The third factor is conceptual distinctness.  Is a windshield conceptually distinct from the car?  It is, in the same way the housing of a phone is distinct from the phone, but both are also integrated into the product as a whole.

Finally, there’s the physical relationship between the design and the product.  The windshield, like the phone housing, is part and parcel of the product. Each can be individually replaced, but generally speaking, in both cases customers can’t buy a new replacement part directly.  Instead, they have to go through the manufacturer or their authorized dealers.

While the flawed test being applied can be twisted to fit either view, the reasonable result has to be that the article of manufacture is the component, not the entire product.  The windshield (or phone housing), not the vehicle (or phone).

But if the jury reaches the result that the entire product is the article of manufacture, what’s the impact in the automotive context?

Impacts Are Huge And Disproportionately Affect SMEs

The entire profits on a vehicle is a lot of money at risk.  Now, a mid-tier Tier 1 supplier might have $5-7 billion in yearly global sales.  A Tier 1 supplier might be big enough to indemnify Ford against the risk of a total profits award.  But even a Tier 1 supplier might think twice at doing so.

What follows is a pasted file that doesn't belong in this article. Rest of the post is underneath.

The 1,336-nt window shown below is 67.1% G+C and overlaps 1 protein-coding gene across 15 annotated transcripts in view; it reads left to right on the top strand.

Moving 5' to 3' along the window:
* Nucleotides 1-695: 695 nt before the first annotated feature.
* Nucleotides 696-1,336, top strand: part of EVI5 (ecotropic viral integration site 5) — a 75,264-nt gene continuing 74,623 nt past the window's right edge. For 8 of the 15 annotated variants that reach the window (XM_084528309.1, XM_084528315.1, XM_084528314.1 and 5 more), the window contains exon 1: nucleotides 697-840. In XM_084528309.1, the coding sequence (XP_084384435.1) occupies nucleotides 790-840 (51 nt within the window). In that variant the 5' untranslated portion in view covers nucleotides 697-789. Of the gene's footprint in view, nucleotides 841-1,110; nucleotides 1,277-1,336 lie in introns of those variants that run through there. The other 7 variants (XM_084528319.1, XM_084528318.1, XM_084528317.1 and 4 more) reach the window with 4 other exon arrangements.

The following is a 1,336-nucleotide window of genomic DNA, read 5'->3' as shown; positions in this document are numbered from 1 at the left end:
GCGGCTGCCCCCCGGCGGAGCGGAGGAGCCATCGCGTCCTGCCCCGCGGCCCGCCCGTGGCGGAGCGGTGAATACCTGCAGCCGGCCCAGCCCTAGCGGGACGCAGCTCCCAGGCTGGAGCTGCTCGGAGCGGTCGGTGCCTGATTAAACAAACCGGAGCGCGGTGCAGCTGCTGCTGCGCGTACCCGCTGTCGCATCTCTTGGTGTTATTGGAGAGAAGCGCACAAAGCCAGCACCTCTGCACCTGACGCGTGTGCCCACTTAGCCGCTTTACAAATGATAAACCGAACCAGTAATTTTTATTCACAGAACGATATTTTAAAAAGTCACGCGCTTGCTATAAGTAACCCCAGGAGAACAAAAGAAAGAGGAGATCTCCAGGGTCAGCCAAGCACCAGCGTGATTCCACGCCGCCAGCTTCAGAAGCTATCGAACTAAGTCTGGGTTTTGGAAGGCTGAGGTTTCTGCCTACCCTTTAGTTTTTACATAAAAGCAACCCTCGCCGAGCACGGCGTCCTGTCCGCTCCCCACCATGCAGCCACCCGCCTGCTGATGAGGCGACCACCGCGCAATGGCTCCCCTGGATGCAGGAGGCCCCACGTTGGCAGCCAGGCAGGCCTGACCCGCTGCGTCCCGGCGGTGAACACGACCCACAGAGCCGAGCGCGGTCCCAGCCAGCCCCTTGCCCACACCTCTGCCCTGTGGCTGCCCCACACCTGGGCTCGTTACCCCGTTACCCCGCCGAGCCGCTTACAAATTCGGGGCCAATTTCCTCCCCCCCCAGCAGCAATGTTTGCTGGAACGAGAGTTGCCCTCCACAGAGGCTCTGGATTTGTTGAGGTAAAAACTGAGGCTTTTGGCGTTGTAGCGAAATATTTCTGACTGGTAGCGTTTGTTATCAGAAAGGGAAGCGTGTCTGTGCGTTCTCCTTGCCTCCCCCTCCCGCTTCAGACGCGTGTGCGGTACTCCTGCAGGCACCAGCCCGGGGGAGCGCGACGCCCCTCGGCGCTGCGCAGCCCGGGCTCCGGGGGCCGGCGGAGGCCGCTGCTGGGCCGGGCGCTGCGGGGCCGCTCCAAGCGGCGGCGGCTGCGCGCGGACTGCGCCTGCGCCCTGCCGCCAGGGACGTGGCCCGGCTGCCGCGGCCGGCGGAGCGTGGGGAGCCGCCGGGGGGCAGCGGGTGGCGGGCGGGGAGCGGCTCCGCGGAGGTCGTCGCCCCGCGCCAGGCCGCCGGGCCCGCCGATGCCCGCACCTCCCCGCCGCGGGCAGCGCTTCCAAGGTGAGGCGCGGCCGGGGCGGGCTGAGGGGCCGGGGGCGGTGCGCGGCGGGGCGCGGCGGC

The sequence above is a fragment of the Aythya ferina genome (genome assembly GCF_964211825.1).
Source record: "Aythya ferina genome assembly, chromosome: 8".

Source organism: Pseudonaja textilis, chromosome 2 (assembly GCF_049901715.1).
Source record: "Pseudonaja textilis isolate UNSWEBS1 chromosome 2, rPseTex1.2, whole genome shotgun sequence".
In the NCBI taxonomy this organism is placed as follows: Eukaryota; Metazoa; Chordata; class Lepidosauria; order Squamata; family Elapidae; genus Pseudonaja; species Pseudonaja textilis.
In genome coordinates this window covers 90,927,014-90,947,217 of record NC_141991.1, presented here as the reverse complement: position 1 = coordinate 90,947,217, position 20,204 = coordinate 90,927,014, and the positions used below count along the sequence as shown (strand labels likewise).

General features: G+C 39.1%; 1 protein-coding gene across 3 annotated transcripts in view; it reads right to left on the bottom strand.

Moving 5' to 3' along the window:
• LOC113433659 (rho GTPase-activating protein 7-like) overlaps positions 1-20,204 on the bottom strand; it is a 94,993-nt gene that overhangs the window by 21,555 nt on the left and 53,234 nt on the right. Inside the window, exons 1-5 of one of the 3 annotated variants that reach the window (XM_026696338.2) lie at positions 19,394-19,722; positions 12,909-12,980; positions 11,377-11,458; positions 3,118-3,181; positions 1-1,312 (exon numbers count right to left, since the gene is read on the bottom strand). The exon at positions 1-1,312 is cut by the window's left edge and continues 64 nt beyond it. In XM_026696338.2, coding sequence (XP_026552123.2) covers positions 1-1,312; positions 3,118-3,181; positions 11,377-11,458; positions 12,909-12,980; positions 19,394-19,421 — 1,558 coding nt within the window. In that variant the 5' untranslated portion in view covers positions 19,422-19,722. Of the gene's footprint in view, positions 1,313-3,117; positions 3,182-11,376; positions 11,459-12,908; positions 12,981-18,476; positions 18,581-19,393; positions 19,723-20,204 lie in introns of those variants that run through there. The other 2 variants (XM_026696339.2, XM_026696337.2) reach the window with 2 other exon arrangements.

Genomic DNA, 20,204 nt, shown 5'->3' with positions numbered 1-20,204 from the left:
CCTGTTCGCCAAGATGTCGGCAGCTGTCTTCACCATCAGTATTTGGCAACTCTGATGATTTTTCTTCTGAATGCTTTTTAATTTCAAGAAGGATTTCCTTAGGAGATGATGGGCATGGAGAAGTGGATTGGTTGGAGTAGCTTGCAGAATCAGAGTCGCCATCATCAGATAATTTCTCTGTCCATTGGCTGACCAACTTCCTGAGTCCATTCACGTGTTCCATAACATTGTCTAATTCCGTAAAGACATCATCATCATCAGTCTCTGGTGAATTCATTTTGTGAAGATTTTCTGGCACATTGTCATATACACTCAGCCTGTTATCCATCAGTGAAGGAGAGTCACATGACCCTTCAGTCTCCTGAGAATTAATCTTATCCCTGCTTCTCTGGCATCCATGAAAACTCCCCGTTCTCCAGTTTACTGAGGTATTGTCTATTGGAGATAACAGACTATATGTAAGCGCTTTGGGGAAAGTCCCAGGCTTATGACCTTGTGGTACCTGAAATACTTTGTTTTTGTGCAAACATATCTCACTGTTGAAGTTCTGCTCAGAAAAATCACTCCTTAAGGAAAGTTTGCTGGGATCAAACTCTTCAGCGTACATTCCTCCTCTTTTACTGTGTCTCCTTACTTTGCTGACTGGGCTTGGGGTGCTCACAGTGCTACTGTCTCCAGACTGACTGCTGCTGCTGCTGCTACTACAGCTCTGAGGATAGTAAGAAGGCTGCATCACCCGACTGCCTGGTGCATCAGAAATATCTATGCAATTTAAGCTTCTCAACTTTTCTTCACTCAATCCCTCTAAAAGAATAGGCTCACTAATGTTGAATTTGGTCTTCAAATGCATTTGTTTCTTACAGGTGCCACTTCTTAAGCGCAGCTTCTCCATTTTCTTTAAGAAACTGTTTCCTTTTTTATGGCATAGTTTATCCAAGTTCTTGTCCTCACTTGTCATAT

Let’s assume this infringing mirror was put into the Ford F-150.  Ford sold 820,000 F-150s in 2016, at an estimated profit per F-150 of $13,000.  That’s a potential $10.7 billion damages award.2   Even the largest Tier 1 suppliers, companies like Denso ($40.2 billion in yearly sales) or Continental (around $48 billion), might balk at signing up for that kind of indemnity.

And that’s the largest suppliers.  Tier 2 and 3 suppliers are often small and medium-sized enterprises (SMEs).  And, in a world where even the largest companies simply can’t perform freedom-to-operate analyses on their products, SMEs are simply unable to mitigate the kind of risk that design patent infringement poses when applied to an entire vehicle.  Given that inability, the automakers and Tier 1 suppliers have to reconsider how much risk they’re willing to tolerate. When there’s $10 billion at risk, companies are going to be a lot less likely to give that opportunity to smaller businesses and businesses with new innovative ideas.

A design patent rule that puts the entire profits on a car at risk is one that creates a vehicle market less willing to take risks on new designs and thereby hurts small and medium-sized businesses.

  1.  Unlike utility patents, whose term starts at filing, the term of a design patent only begins to run once it’s been granted.
  2.  If that sounds bad, consider the possibility of a design patent verdict on an airliner cockpit arrangement being applied to the profit on the entire airplane.

Joshua Landau

Joshua Landau is the Patent Counsel at the Computer & Communications Industry Association (CCIA), where he represents and advises the association regarding patent issues.  Mr. Landau joined CCIA from WilmerHale in 2017, where he represented clients in patent litigation, counseling, and prosecution, including trials in both district courts and before the PTAB.

Prior to his time at WilmerHale, Mr. Landau was a Legal Fellow on Senator Al Franken’s Judiciary staff, focusing on privacy and technology issues.  Mr. Landau received his J.D. from Georgetown University Law Center and his B.S.E.E. from the University of Michigan.  Before law school, he spent several years as an automotive engineer, during which time he co-invented technology leading to U.S. Patent No. 6,934,140.

Follow @PatentJosh on Twitter.